Naming your brewery and your beer is a vital part of your craft brewing business, even more so because of the potential liabilities in terms of trademarks, copyright, fair use and the like. The nuts and bolts of liability and law often boil down to just doing your homework when branding and trademarking — scan Google; search beer community websites like Rate Beer and Beer Advocate; search the U.S. Patent and Trademark website; and think about hiring an attorney to do a deeper, thorough dive before cleverly branding your next beer. Here are a few examples of some trademark disputes in the craft brewing industry (i.e. things to avoid). The more you know…
Kettle and Stone Brewing to change name to avoid Stone trademark dispute
A 10-month-old brewery out of Boulder, Colo., called Kettle and Stone Brewing Co. will apparently be changing its name after Escondido, Calif.-based Stone Brewing Co. gave it a tough choice — change the name or agree not to expand — according to this article on Daily Camera. Stone spokeswoman Sabrina LoPiccolo emailed a statement to the Camera in which the company thanked Kettle and Stone Brewing Co. for changing its name.
“So what’s in a name?” she wrote, after noting that Stone wanted to avoid any legal action if possible. “To both breweries, it’s everything. A company’s name is not only its identity, it also includes the integrity of its products — in this case beer. Intellectual property is something that may be protected and soon after Stone Brewing Co. was established in 1996, we set out to protect our identity (and integrity) by trademarking Stone Brewing Co.
Rouge vs. Rouge Harbor
Oregon Brewing Co., which represents the Rogue brands of craft, filed a lawsuit recently against a micro-brewery in upstate New York over its use of the term “Rogue” in connection with beer. The filed complaint is against Rogue’s Harbor Brewing, a micro-brewery located outside of Ithaca, N.Y, located in the Rogue’s Harbor Inn. Perhaps your remember Oregon Brewing suing chef R.J. Cooper and his restaurant, Rogue 24, in Washington, D.C., for trademark infringement last year around this time.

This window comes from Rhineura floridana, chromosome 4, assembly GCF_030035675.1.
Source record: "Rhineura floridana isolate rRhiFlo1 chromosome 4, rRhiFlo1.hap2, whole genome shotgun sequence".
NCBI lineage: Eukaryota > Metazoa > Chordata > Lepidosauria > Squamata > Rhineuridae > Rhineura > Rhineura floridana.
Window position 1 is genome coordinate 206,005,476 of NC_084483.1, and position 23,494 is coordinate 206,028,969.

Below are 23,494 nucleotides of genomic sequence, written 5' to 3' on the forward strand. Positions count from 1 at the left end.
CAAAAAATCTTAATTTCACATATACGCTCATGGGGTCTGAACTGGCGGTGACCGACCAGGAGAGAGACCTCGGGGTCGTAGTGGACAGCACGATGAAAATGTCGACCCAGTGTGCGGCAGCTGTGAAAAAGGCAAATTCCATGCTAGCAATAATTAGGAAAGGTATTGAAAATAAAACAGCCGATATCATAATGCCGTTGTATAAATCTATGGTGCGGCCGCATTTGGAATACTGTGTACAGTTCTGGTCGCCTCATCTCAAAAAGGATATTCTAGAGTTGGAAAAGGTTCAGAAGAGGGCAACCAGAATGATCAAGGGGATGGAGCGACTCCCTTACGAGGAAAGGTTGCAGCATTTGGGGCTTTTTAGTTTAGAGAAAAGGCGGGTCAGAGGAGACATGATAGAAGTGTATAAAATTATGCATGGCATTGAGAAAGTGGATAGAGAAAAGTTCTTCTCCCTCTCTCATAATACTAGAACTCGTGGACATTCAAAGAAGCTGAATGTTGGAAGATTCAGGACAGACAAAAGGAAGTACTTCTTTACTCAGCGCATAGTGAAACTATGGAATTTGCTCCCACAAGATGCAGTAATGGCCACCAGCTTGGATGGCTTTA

Thirsty Dog vs. Sleepy Dog
According to the Ohio-focused The Beer Blog (a favorite), Thirsty Dog Brewing Co. in Akron has filed a federal trademark lawsuit against an Arizona brewery over a beer brand that bears a striking resemblance to Thirsty Dog Old Leghumper Robust Porter. According to the post:
Sleepy Dog Brewery in Tempe, Ariz., has a Leg Humper Hefeweizen. Both labels feature a dog looking amorously at a woman’s legs. The lawsuit, filed in U.S. District Court on April 17, notes that Thirsty Dog has used Old Leghumper since at least February 1997 and the name Old Leghumper has been a registered trademark since March 1999.
Dogfish Head on trademark enforcement
In an article on Draft Magazine’s website, the beer periodical discusses the trademark seminar and panel at the recent Craft Brewers Conference. The article notes that news of trademark disputes between brewers is often greeted with “knee-jerk reactions — especially on social media” but the panel made a case for why trademark enforcement is essential to growing a brand, regardless of a brewery’s size. The article even noted Dogfish Head Craft Brewery and its founder Sam Calagione had spent more than ever on its law side of the business.
Financially, trademark enforcement is costly business. Calagione noted that Dogfish Head spent more money on trademarks and trademark enforcement in 2013 than it did launching the company in 1995.